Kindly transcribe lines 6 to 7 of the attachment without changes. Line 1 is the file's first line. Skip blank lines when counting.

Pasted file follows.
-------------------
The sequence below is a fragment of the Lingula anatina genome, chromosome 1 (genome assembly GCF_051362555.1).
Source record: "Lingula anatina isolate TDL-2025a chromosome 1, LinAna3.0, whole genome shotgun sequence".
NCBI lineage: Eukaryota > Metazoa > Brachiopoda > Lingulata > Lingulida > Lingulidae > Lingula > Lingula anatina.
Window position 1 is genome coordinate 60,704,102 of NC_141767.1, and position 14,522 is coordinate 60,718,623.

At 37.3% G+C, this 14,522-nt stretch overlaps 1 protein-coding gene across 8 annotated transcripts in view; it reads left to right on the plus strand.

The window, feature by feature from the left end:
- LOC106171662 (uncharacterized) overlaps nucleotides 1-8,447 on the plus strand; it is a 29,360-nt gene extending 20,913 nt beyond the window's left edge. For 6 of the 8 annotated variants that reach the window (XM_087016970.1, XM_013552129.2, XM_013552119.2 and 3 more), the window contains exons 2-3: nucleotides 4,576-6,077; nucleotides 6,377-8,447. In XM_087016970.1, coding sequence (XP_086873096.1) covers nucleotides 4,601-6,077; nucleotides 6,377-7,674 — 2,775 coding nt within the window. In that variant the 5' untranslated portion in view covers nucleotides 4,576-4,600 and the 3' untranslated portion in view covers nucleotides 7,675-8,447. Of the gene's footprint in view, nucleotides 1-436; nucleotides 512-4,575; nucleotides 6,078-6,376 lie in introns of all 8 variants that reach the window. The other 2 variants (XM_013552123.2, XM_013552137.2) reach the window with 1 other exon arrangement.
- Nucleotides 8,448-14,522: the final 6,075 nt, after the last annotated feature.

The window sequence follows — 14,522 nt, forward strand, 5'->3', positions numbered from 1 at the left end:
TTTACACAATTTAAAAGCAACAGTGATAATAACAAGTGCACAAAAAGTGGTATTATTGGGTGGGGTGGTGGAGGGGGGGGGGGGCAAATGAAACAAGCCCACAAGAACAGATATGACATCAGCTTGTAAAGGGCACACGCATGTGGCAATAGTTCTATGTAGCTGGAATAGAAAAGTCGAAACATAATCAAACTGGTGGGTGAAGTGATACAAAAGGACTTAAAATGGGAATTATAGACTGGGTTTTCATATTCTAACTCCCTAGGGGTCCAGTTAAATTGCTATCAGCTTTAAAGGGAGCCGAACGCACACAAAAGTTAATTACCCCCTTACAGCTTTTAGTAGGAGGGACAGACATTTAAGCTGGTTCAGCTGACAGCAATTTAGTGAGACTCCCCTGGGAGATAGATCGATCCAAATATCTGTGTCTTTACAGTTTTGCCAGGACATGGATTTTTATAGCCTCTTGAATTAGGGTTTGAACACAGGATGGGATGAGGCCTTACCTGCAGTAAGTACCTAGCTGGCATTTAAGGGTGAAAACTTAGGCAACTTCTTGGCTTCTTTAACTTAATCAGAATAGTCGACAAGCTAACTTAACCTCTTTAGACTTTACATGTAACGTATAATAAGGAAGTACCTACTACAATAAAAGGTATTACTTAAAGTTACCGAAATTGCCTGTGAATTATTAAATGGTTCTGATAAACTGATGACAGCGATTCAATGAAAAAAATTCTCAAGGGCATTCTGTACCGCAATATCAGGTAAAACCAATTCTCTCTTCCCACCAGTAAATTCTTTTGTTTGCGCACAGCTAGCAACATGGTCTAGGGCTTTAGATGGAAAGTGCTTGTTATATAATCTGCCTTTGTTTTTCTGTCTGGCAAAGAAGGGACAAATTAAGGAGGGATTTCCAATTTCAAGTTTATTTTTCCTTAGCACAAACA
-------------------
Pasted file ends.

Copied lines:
The window, feature by feature from the left end:
- LOC106171662 (uncharacterized) overlaps nucleotides 1-8,447 on the plus strand; it is a 29,360-nt gene extending 20,913 nt beyond the window's left edge. For 6 of the 8 annotated variants that reach the window (XM_087016970.1, XM_013552129.2, XM_013552119.2 and 3 more), the window contains exons 2-3: nucleotides 4,576-6,077; nucleotides 6,377-8,447. In XM_087016970.1, coding sequence (XP_086873096.1) covers nucleotides 4,601-6,077; nucleotides 6,377-7,674 — 2,775 coding nt within the window. In that variant the 5' untranslated portion in view covers nucleotides 4,576-4,600 and the 3' untranslated portion in view covers nucleotides 7,675-8,447. Of the gene's footprint in view, nucleotides 1-436; nucleotides 512-4,575; nucleotides 6,078-6,376 lie in introns of all 8 variants that reach the window. The other 2 variants (XM_013552123.2, XM_013552137.2) reach the window with 1 other exon arrangement.